China: Resolving 'Taiwan question' is greatest national interest

BEIJING - China's defense minister said on Monday that resolving the "Taiwan question" is his country's "greatest national interest," and that no force could prevent China's "reunification."
Separatist activities are doomed to failure, Defence Minister Wei Fenghe said at the opening in Beijing of the Xiangshan Forum, which China styles as its answer to the annual Shangri-La Dialogue security forum in Singapore.
Tensions between China and Taiwan have ratcheted up ahead of the self-ruled island's presidential election in January. Taiwan is China's most sensitive territorial issue.
"China is the only major country in the world that is yet to be completely reunified," Wei said.
"Resolving the Taiwan question so as to realize China's full reunification is the irresistible trend of the times, China's greatest national interest, the righteous path to follow and the longing of all Chinese people."
Proudly democratic Taiwan has lambasted China for its authoritarian rule and for being a threat to regional peace, while China has heaped pressure on Taiwan, whittling away at its few remaining diplomatic allies.
China regards Taiwan as its sacred territory, to be brought under Beijing's rule, by force if needed, a message President Xi Jinping reiterated at the start of this year.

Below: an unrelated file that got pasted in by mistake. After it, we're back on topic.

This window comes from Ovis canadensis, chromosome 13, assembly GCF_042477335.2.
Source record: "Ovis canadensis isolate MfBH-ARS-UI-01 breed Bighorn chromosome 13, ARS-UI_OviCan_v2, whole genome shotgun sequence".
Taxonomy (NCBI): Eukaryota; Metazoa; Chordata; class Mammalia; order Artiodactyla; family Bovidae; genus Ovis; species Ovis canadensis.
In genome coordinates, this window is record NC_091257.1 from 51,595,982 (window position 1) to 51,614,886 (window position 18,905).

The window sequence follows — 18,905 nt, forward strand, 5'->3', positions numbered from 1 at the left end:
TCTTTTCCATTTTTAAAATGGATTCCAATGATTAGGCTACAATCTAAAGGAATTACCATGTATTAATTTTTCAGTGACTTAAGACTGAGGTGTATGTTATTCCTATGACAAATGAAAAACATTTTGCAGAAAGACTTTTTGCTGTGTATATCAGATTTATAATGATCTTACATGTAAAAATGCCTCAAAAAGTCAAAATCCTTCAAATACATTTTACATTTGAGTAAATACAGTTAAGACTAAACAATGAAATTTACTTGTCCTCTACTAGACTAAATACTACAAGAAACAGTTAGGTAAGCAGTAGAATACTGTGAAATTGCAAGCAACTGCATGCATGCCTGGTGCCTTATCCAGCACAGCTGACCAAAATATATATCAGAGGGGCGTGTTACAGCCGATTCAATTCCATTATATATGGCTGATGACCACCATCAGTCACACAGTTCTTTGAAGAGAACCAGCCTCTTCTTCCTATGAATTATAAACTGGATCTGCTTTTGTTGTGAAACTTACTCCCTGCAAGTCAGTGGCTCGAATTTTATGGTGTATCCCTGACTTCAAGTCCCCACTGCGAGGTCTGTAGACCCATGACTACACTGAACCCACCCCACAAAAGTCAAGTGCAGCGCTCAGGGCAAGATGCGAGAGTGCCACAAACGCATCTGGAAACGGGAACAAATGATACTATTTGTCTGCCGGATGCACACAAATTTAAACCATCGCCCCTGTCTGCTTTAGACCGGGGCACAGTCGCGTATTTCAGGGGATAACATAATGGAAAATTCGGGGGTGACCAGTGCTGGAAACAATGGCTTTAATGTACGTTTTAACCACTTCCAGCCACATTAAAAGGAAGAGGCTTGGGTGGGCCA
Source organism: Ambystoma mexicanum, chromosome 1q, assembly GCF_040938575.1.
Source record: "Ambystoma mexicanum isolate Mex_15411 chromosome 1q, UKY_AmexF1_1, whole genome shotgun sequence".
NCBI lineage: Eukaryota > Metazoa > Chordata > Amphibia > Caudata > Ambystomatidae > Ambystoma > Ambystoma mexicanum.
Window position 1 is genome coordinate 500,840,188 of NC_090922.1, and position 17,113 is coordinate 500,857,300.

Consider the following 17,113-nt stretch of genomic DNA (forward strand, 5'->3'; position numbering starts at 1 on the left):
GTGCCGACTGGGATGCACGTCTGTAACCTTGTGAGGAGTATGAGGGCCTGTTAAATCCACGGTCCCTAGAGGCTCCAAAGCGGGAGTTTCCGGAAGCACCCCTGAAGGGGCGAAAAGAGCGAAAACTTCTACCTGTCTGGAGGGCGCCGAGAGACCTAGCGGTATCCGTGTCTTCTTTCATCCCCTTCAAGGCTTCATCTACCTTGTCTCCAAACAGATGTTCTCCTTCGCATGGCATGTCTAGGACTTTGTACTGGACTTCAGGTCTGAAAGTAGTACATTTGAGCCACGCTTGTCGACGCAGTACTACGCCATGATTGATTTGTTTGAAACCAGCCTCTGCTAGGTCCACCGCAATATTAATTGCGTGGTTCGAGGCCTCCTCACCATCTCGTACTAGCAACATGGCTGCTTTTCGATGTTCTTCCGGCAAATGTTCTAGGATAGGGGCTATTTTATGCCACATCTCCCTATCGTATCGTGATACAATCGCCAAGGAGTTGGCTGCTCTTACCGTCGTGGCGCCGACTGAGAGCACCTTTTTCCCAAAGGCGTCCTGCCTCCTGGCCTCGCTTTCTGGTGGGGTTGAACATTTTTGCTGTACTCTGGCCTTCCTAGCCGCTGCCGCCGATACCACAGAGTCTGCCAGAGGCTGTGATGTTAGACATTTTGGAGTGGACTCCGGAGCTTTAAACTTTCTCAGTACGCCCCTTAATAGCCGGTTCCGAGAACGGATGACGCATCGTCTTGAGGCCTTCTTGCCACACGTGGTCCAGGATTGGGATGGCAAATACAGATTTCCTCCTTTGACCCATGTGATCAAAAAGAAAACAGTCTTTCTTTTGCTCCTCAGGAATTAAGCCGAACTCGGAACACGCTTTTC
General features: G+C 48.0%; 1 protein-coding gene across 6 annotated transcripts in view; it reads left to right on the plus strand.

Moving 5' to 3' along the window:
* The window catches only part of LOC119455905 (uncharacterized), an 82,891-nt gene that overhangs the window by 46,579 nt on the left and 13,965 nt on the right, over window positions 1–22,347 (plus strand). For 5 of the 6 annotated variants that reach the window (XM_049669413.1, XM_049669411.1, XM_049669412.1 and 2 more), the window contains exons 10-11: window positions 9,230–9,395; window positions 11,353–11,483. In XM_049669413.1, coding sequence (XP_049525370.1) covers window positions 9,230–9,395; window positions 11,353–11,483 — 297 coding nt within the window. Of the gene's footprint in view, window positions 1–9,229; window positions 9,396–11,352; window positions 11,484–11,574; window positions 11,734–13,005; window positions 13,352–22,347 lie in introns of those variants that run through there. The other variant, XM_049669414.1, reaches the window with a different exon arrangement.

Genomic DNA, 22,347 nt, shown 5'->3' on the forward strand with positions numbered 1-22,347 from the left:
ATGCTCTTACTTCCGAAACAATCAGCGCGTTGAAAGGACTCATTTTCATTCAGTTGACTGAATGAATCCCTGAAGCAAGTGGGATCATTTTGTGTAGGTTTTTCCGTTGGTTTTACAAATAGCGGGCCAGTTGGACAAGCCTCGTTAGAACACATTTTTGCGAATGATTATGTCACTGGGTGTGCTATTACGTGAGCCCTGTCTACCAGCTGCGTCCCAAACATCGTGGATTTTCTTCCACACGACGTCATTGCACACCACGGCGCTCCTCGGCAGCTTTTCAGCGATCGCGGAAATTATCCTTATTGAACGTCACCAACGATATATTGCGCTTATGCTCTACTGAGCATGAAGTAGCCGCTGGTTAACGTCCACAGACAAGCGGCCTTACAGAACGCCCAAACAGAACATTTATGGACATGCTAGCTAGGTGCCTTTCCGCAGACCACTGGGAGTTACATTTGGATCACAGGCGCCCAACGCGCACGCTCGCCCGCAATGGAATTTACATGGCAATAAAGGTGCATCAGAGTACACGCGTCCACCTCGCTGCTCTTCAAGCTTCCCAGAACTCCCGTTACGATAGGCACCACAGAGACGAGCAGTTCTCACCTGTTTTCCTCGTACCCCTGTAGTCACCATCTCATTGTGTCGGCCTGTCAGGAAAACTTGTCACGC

China translates the word "tong yi" as "reunification," but it can also be translated as "unification," a term in English preferred by supporters of Taiwan independence who point out that Beijing's Communist government has never ruled Taiwan and so it cannot be "reunified."
Defeated Nationalist forces fled to Taiwan in 1949 at the end of a civil war with the Communists. The People's Republic of China has never governed Taiwan, whose people have shown little interest in being ruled by autocratic Beijing.
China has also been angered by U.S. support for Taiwan, including arms sales. Washington has no formal ties with Taipei, but is bound by law to provide the island with the means to defend itself.
The U.S. and China are also locked in a bitter trade war, though they have been holding talks to end it.
"No one and no force can ever stop China's full reunification. We are committed to promoting the peaceful development of cross-Taiwan strait relations and the peaceful reunification of the country," Wei said.
"However we will never allow separatists for Taiwan independence to have their way, nor allow interference by any external forces. Advancing china's reunification is a just cause, while separatist activities are doomed to failure."
The United States has also angered China by repeatedly conducting what it calls "freedom of navigation" operations by naval ships close to islands China occupies in the South China Sea.
China claims almost all the energy-rich waters of the South China Sea, but neighbors Brunei, Malaysia, the Philippines, Taiwan and Vietnam also have claims.
"The South China Sea islands and Diaoyu islands are inalienable parts of China's territory. We will not allow even an inch of territory that our ancestors have left to us to be taken away," Wei said.